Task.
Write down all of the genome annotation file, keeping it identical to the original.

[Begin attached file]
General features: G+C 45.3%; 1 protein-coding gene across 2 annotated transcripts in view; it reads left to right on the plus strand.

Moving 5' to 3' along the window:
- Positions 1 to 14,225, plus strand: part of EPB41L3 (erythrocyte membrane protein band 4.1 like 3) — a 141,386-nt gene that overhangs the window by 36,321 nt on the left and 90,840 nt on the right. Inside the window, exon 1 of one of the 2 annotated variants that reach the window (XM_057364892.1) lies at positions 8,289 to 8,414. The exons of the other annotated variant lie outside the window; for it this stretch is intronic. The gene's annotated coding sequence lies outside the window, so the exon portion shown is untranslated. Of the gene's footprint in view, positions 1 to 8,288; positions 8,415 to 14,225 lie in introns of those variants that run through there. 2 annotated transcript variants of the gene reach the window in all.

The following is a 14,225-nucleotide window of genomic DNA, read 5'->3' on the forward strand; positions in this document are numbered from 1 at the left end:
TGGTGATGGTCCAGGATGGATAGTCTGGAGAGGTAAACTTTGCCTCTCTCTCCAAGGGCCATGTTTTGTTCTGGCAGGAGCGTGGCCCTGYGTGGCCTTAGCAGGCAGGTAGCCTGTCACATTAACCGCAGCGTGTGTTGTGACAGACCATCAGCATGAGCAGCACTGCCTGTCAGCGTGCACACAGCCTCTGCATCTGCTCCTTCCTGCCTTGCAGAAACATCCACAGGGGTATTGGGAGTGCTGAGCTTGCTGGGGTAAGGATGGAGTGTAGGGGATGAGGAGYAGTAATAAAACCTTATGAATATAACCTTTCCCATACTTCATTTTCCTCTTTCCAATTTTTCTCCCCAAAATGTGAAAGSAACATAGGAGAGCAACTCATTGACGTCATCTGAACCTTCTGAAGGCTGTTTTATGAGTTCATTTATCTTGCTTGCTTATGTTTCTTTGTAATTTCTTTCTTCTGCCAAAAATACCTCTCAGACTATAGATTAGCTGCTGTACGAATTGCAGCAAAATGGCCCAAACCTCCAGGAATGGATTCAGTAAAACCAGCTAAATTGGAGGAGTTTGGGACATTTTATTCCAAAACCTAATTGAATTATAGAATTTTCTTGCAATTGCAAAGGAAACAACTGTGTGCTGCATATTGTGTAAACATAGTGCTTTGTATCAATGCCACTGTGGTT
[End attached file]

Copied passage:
General features: G+C 45.3%; 1 protein-coding gene across 2 annotated transcripts in view; it reads left to right on the plus strand.

Moving 5' to 3' along the window:
- Positions 1 to 14,225, plus strand: part of EPB41L3 (erythrocyte membrane protein band 4.1 like 3) — a 141,386-nt gene that overhangs the window by 36,321 nt on the left and 90,840 nt on the right. Inside the window, exon 1 of one of the 2 annotated variants that reach the window (XM_057364892.1) lies at positions 8,289 to 8,414. The exons of the other annotated variant lie outside the window; for it this stretch is intronic. The gene's annotated coding sequence lies outside the window, so the exon portion shown is untranslated. Of the gene's footprint in view, positions 1 to 8,288; positions 8,415 to 14,225 lie in introns of those variants that run through there. 2 annotated transcript variants of the gene reach the window in all.

The following is a 14,225-nucleotide window of genomic DNA, read 5'->3' on the forward strand; positions in this document are numbered from 1 at the left end:
TGGTGATGGTCCAGGATGGATAGTCTGGAGAGGTAAACTTTGCCTCTCTCTCCAAGGGCCATGTTTTGTTCTGGCAGGAGCGTGGCCCTGYGTGGCCTTAGCAGGCAGGTAGCCTGTCACATTAACCGCAGCGTGTGTTGTGACAGACCATCAGCATGAGCAGCACTGCCTGTCAGCGTGCACACAGCCTCTGCATCTGCTCCTTCCTGCCTTGCAGAAACATCCACAGGGGTATTGGGAGTGCTGAGCTTGCTGGGGTAAGGATGGAGTGTAGGGGATGAGGAGYAGTAATAAAACCTTATGAATATAACCTTTCCCATACTTCATTTTCCTCTTTCCAATTTTTCTCCCCAAAATGTGAAAGSAACATAGGAGAGCAACTCATTGACGTCATCTGAACCTTCTGAAGGCTGTTTTATGAGTTCATTTATCTTGCTTGCTTATGTTTCTTTGTAATTTCTTTCTTCTGCCAAAAATACCTCTCAGACTATAGATTAGCTGCTGTACGAATTGCAGCAAAATGGCCCAAACCTCCAGGAATGGATTCAGTAAAACCAGCTAAATTGGAGGAGTTTGGGACATTTTATTCCAAAACCTAATTGAATTATAGAATTTTCTTGCAATTGCAAAGGAAACAACTGTGTGCTGCATATTGTGTAAACATAGTGCTTTGTATCAATGCCACTGTGGTT